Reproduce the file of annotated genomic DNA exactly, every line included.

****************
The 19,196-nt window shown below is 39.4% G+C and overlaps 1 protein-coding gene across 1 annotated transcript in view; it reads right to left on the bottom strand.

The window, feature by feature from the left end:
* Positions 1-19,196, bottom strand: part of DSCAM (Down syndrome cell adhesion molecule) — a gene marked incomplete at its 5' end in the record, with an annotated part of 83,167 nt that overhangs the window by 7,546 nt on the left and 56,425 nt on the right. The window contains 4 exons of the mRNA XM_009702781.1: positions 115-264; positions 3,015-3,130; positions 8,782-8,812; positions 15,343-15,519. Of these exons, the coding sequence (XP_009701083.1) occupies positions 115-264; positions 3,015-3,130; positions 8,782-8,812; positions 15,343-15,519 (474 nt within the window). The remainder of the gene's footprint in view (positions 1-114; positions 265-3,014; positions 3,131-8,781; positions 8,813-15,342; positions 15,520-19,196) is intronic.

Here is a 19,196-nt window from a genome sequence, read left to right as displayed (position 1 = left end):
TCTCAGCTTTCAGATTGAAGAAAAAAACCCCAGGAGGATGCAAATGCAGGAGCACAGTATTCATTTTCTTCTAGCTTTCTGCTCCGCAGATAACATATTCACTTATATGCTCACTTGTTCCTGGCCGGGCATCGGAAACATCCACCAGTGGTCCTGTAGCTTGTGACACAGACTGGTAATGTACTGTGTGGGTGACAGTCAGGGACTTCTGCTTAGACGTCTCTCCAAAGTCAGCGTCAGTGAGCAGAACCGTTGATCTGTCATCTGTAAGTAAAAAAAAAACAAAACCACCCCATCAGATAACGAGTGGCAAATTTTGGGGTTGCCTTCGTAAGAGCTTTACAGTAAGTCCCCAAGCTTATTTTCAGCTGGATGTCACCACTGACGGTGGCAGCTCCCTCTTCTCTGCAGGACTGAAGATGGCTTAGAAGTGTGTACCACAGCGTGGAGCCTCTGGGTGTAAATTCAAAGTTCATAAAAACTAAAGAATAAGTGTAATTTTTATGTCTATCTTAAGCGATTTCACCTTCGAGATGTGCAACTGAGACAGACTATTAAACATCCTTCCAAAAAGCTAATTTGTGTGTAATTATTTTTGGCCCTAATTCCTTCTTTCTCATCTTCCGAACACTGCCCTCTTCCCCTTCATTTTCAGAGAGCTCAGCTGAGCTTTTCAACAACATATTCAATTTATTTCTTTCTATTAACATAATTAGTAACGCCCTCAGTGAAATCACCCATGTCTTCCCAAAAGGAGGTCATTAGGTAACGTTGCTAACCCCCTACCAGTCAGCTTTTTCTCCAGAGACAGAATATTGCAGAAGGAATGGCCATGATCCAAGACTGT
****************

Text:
The 19,196-nt window shown below is 39.4% G+C and overlaps 1 protein-coding gene across 1 annotated transcript in view; it reads right to left on the bottom strand.

The window, feature by feature from the left end:
* Positions 1-19,196, bottom strand: part of DSCAM (Down syndrome cell adhesion molecule) — a gene marked incomplete at its 5' end in the record, with an annotated part of 83,167 nt that overhangs the window by 7,546 nt on the left and 56,425 nt on the right. The window contains 4 exons of the mRNA XM_009702781.1: positions 115-264; positions 3,015-3,130; positions 8,782-8,812; positions 15,343-15,519. Of these exons, the coding sequence (XP_009701083.1) occupies positions 115-264; positions 3,015-3,130; positions 8,782-8,812; positions 15,343-15,519 (474 nt within the window). The remainder of the gene's footprint in view (positions 1-114; positions 265-3,014; positions 3,131-8,781; positions 8,813-15,342; positions 15,520-19,196) is intronic.

Here is a 19,196-nt window from a genome sequence, read left to right as displayed (position 1 = left end):
TCTCAGCTTTCAGATTGAAGAAAAAAACCCCAGGAGGATGCAAATGCAGGAGCACAGTATTCATTTTCTTCTAGCTTTCTGCTCCGCAGATAACATATTCACTTATATGCTCACTTGTTCCTGGCCGGGCATCGGAAACATCCACCAGTGGTCCTGTAGCTTGTGACACAGACTGGTAATGTACTGTGTGGGTGACAGTCAGGGACTTCTGCTTAGACGTCTCTCCAAAGTCAGCGTCAGTGAGCAGAACCGTTGATCTGTCATCTGTAAGTAAAAAAAAAACAAAACCACCCCATCAGATAACGAGTGGCAAATTTTGGGGTTGCCTTCGTAAGAGCTTTACAGTAAGTCCCCAAGCTTATTTTCAGCTGGATGTCACCACTGACGGTGGCAGCTCCCTCTTCTCTGCAGGACTGAAGATGGCTTAGAAGTGTGTACCACAGCGTGGAGCCTCTGGGTGTAAATTCAAAGTTCATAAAAACTAAAGAATAAGTGTAATTTTTATGTCTATCTTAAGCGATTTCACCTTCGAGATGTGCAACTGAGACAGACTATTAAACATCCTTCCAAAAAGCTAATTTGTGTGTAATTATTTTTGGCCCTAATTCCTTCTTTCTCATCTTCCGAACACTGCCCTCTTCCCCTTCATTTTCAGAGAGCTCAGCTGAGCTTTTCAACAACATATTCAATTTATTTCTTTCTATTAACATAATTAGTAACGCCCTCAGTGAAATCACCCATGTCTTCCCAAAAGGAGGTCATTAGGTAACGTTGCTAACCCCCTACCAGTCAGCTTTTTCTCCAGAGACAGAATATTGCAGAAGGAATGGCCATGATCCAAGACTGT